- Hans Weber
- December 6, 2023
Rusnok at the root of today’s inflation
A major inflation-related anniversary passed Czechs by two weekends ago, when their attention was fixed on the Slovak elections and remembering the Munich Accord. Seven years ago on Sept. 29, newly
appointed Gov. Jiří Rusnok announced (starting at 9:35) that the CNB was declaring a “hard commitment” that the exit from the Kč 27/euro cap on the crown would not come before the second quarter of the
following year. He also said that the risk of delaying the exit beyond the second quarter seemed minimal. The CNB had already forecasted on Aug. 5 that the crown would appreciate after the exit due to an increase in Czech interest rates and the differential. Rusnok was thereby giving speculators a six-month window until April 1 to plow into the crown in anticipation of handsome returns later. And plow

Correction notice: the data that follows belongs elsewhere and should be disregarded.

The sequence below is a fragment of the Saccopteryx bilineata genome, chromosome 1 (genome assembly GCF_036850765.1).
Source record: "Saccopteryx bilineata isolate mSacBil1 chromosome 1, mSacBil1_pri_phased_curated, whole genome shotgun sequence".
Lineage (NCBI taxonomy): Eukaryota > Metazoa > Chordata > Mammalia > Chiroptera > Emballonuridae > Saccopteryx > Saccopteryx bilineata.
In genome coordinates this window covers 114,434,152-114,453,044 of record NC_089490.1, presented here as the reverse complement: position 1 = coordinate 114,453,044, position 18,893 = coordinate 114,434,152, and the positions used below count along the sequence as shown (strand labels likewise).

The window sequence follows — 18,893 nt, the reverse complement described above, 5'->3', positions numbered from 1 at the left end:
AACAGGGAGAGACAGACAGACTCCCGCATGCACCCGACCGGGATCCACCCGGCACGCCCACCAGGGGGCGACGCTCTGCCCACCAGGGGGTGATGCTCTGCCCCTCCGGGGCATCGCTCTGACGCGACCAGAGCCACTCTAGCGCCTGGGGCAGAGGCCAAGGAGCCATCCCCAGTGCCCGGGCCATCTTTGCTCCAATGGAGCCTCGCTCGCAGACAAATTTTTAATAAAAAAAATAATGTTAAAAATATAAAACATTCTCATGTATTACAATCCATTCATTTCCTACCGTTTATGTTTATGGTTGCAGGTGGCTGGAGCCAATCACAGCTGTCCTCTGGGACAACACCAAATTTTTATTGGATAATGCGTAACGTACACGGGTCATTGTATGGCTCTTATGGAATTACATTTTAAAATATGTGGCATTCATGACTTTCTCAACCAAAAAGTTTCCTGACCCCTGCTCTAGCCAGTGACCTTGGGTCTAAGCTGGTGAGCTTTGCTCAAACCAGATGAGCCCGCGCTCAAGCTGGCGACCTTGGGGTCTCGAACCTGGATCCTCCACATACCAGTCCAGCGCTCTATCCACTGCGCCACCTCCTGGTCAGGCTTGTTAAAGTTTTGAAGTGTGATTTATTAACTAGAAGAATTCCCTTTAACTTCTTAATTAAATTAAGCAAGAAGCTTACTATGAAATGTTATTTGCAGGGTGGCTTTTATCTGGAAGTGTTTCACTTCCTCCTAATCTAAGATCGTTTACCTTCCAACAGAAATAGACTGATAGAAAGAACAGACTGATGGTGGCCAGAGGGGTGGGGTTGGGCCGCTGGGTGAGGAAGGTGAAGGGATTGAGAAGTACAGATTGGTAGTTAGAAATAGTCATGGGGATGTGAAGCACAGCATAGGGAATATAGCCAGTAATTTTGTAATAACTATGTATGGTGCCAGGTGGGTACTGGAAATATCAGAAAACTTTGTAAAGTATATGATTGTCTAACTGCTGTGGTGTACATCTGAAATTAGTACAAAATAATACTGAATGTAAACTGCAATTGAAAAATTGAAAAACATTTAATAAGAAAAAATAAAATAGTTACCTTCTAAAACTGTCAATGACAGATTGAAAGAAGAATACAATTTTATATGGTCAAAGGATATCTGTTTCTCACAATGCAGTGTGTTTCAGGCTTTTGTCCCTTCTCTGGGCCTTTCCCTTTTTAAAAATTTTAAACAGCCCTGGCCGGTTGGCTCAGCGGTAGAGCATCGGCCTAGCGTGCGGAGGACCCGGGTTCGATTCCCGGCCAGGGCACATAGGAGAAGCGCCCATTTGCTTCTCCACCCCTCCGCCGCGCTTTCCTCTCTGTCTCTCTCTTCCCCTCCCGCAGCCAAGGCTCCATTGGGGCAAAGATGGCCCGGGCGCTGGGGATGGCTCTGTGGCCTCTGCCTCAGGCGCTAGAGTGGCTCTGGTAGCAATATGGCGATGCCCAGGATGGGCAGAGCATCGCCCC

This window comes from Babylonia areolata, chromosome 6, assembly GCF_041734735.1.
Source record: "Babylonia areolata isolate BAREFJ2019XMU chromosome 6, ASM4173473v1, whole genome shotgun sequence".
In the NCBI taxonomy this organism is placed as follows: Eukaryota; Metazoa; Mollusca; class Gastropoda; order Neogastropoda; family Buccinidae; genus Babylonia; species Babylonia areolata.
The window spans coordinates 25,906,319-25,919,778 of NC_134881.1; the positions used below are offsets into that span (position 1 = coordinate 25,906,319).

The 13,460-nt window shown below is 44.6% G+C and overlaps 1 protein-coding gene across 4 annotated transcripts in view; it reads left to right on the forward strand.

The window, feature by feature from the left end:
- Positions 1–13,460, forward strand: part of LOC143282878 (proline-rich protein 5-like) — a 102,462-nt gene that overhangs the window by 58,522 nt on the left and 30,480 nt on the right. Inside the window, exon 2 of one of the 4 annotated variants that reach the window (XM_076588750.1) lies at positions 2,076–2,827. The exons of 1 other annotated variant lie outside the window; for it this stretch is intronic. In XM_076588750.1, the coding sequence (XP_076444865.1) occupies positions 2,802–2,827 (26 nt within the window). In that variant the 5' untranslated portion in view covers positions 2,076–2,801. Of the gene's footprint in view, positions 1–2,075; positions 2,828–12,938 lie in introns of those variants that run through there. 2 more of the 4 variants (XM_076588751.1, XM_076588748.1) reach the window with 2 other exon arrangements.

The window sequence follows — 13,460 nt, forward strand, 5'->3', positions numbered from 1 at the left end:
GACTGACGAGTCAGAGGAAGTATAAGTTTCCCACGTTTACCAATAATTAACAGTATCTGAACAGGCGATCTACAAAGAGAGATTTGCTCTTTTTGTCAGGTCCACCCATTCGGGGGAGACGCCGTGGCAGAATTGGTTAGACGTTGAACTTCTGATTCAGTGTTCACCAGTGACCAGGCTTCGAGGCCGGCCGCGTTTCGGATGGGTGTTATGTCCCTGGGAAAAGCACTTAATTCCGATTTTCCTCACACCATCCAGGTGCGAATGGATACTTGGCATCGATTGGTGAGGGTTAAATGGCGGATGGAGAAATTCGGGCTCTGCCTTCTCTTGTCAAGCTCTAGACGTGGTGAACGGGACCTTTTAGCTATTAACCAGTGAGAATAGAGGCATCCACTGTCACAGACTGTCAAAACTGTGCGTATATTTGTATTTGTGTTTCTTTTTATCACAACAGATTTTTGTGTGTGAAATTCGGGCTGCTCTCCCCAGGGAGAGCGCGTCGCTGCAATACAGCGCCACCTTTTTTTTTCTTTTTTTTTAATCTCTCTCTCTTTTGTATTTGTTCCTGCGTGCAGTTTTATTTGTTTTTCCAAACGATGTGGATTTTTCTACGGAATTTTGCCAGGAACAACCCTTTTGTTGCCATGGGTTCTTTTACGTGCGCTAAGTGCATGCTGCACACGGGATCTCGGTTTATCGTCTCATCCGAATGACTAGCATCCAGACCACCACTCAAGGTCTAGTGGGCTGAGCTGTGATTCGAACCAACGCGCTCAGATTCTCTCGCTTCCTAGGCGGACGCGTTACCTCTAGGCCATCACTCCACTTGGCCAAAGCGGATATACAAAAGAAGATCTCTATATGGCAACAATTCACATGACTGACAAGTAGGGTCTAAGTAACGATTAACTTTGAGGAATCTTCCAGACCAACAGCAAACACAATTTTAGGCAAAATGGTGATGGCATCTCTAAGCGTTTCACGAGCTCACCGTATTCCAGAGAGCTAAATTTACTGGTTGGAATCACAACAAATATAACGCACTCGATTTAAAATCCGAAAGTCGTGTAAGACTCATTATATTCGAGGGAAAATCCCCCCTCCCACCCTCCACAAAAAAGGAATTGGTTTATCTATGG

into the crown they did. Of the €79bn purchased by the CNB with crowns during the 41-month devaluation period, €52bn was bought during this six-month period. When CNB Gov. Aleš Michl blames the Rusnok-led CNB for sharply increasing the money supply in 2016-17 and causing much of today’s inflation, this is what he means.